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Albert Pujols: ‘My time to retire hasn’t arrived yet’

Oct 23, 2021; Cumberland, Georgia, USA; Los Angeles Dodgers first baseman Albert Pujols (55) warms up before playing the Atlanta Braves in game six of the 2021 NLCS at Truist Park. Mandatory Credit: Dale Zanine-USA TODAY Sports
Oct 23, 2021; Cumberland, Georgia, USA; Los Angeles Dodgers first baseman Albert Pujols (55) warms up before playing the Atlanta Braves in game six of the 2021 NLCS at Truist Park. Mandatory Credit: Dale Zanine-USA TODAY Sports

Los Angeles Dodgers first baseman Albert Pujols will be playing in the Dominican Professional Baseball League this winter, but that doesn't mean he's through with Major League Baseball.

"I made a promise," Pujols said Friday after he was introduced as the newest player on the Leones del Escogido. "I said I was going to play here before I retire. But that doesn't mean that I'm going to retire yet. My time to retire hasn't arrived yet. Why do I have to retire because someone tells me to? I'm going to do it on my terms and when I feel I can't play anymore."

The Santo Domingo native, who turns 42 in January, played in 109 games during his 21st major league season in 2021.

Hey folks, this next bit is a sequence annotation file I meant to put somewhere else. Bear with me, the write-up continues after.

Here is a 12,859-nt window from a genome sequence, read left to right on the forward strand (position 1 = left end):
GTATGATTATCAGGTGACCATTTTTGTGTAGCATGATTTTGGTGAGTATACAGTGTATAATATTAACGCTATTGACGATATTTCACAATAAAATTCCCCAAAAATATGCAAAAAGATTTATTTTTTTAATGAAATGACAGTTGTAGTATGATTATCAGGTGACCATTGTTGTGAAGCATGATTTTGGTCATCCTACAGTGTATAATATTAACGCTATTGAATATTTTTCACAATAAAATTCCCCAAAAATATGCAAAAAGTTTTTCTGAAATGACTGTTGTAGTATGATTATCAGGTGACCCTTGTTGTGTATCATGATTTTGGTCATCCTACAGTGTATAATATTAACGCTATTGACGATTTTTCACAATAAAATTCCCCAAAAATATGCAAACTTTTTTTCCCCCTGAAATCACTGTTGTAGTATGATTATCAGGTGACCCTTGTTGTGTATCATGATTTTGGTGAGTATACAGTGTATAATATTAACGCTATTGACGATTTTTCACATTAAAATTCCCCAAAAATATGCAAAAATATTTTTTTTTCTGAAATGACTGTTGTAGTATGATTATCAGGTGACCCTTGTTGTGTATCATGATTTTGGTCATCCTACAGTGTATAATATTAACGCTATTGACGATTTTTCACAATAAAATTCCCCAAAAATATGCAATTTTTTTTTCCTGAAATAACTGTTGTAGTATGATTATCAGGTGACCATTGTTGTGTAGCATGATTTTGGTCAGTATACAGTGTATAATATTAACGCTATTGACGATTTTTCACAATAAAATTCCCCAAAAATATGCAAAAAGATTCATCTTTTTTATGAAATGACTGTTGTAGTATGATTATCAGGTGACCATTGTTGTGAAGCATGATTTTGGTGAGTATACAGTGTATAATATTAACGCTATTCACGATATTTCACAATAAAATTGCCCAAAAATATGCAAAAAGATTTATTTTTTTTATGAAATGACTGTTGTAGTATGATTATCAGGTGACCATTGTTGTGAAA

"When Albert Pujols gets tired of playing baseball, that's it," he said. "I'm not going to go out there and embarrass myself. I've trained really hard and worked on my body to be able to have a good career. ... I know what I can do."

Pujols surely would not cost nearly as much as the last time he hit free agency, when he inked a landmark 10-year, $240 million contract with the Los Angeles Angels following the 2011 season after 11 years of elite production with the St. Louis Cardinals.

He did not finish that contract with the Angels, who released him in early May after Pujols hit just .198 with five homers in 24 games. But the veteran rebounded after joining the crosstown Dodgers less than two weeks later. Pujols became a valuable plug-and-play as a first baseman and pinch hitter, hitting .254 with 12 home runs in 85 games over the final 4 1/2 months, perhaps adding to his future value.

Regardless of whether or not he returns next season, the longtime first baseman/designated hitter has cemented his Hall of Fame-worthy legacy. Pujols ranks fifth on baseball's all-time home-run list with 679 and third with 2,150 RBIs while holding a .297 career batting average. The 10-time .300 hitter has surpassed 30 homers in a season 14 times and 40 or more seven times.

Pujols won World Series championships with the Cardinals in 2006 and 2011. He has three MVP awards and made 10 All-Star teams and six Silver Slugger squads.

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--Field Level Media